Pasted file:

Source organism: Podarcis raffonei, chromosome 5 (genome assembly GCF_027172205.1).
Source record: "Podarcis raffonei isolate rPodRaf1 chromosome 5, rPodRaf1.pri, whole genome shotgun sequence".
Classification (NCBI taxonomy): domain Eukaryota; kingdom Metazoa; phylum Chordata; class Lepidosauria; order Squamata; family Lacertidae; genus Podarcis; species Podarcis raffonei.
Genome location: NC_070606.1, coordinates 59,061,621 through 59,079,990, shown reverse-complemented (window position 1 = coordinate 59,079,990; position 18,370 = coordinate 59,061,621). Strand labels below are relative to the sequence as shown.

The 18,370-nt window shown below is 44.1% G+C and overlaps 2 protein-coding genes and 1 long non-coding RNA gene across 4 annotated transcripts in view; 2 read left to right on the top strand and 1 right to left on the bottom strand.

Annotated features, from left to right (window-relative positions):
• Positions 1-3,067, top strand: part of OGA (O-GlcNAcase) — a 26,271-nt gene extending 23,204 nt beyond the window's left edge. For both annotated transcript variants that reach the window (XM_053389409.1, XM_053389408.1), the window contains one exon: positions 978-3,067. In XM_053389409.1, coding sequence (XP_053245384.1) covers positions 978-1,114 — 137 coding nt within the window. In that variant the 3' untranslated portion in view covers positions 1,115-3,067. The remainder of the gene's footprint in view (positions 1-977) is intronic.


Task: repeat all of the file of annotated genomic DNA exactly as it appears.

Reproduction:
Source organism: Podarcis raffonei, chromosome 5 (genome assembly GCF_027172205.1).
Source record: "Podarcis raffonei isolate rPodRaf1 chromosome 5, rPodRaf1.pri, whole genome shotgun sequence".
Classification (NCBI taxonomy): domain Eukaryota; kingdom Metazoa; phylum Chordata; class Lepidosauria; order Squamata; family Lacertidae; genus Podarcis; species Podarcis raffonei.
Genome location: NC_070606.1, coordinates 59,061,621 through 59,079,990, shown reverse-complemented (window position 1 = coordinate 59,079,990; position 18,370 = coordinate 59,061,621). Strand labels below are relative to the sequence as shown.

The 18,370-nt window shown below is 44.1% G+C and overlaps 2 protein-coding genes and 1 long non-coding RNA gene across 4 annotated transcripts in view; 2 read left to right on the top strand and 1 right to left on the bottom strand.

Annotated features, from left to right (window-relative positions):
• Positions 1-3,067, top strand: part of OGA (O-GlcNAcase) — a 26,271-nt gene extending 23,204 nt beyond the window's left edge. For both annotated transcript variants that reach the window (XM_053389409.1, XM_053389408.1), the window contains one exon: positions 978-3,067. In XM_053389409.1, coding sequence (XP_053245384.1) covers positions 978-1,114 — 137 coding nt within the window. In that variant the 3' untranslated portion in view covers positions 1,115-3,067. The remainder of the gene's footprint in view (positions 1-977) is intronic.